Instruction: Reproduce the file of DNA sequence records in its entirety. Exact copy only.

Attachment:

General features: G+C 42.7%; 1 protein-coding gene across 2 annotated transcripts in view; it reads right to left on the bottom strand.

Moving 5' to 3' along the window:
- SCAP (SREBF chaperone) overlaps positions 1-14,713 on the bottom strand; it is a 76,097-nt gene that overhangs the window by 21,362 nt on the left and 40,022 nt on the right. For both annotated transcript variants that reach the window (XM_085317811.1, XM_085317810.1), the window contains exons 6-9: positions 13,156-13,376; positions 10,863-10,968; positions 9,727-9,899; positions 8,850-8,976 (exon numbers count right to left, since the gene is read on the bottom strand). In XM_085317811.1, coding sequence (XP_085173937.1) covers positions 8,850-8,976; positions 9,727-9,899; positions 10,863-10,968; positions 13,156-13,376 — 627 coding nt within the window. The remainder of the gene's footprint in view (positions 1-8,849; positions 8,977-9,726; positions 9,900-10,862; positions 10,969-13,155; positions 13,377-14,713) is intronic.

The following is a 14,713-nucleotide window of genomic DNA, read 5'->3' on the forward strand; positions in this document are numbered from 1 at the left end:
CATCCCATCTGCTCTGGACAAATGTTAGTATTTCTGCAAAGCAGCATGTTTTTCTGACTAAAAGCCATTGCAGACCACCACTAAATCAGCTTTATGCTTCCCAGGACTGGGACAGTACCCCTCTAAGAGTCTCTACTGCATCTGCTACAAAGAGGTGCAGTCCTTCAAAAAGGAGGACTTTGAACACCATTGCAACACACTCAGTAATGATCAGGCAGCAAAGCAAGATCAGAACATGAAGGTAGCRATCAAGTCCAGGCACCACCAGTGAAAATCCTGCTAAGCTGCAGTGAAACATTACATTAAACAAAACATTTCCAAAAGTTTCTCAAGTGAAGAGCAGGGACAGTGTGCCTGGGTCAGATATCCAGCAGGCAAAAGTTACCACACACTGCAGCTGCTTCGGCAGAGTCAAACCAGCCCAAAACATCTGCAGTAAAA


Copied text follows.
General features: G+C 42.7%; 1 protein-coding gene across 2 annotated transcripts in view; it reads right to left on the bottom strand.

Moving 5' to 3' along the window:
- SCAP (SREBF chaperone) overlaps positions 1-14,713 on the bottom strand; it is a 76,097-nt gene that overhangs the window by 21,362 nt on the left and 40,022 nt on the right. For both annotated transcript variants that reach the window (XM_085317811.1, XM_085317810.1), the window contains exons 6-9: positions 13,156-13,376; positions 10,863-10,968; positions 9,727-9,899; positions 8,850-8,976 (exon numbers count right to left, since the gene is read on the bottom strand). In XM_085317811.1, coding sequence (XP_085173937.1) covers positions 8,850-8,976; positions 9,727-9,899; positions 10,863-10,968; positions 13,156-13,376 — 627 coding nt within the window. The remainder of the gene's footprint in view (positions 1-8,849; positions 8,977-9,726; positions 9,900-10,862; positions 10,969-13,155; positions 13,377-14,713) is intronic.

The following is a 14,713-nucleotide window of genomic DNA, read 5'->3' on the forward strand; positions in this document are numbered from 1 at the left end:
CATCCCATCTGCTCTGGACAAATGTTAGTATTTCTGCAAAGCAGCATGTTTTTCTGACTAAAAGCCATTGCAGACCACCACTAAATCAGCTTTATGCTTCCCAGGACTGGGACAGTACCCCTCTAAGAGTCTCTACTGCATCTGCTACAAAGAGGTGCAGTCCTTCAAAAAGGAGGACTTTGAACACCATTGCAACACACTCAGTAATGATCAGGCAGCAAAGCAAGATCAGAACATGAAGGTAGCRATCAAGTCCAGGCACCACCAGTGAAAATCCTGCTAAGCTGCAGTGAAACATTACATTAAACAAAACATTTCCAAAAGTTTCTCAAGTGAAGAGCAGGGACAGTGTGCCTGGGTCAGATATCCAGCAGGCAAAAGTTACCACACACTGCAGCTGCTTCGGCAGAGTCAAACCAGCCCAAAACATCTGCAGTAAAA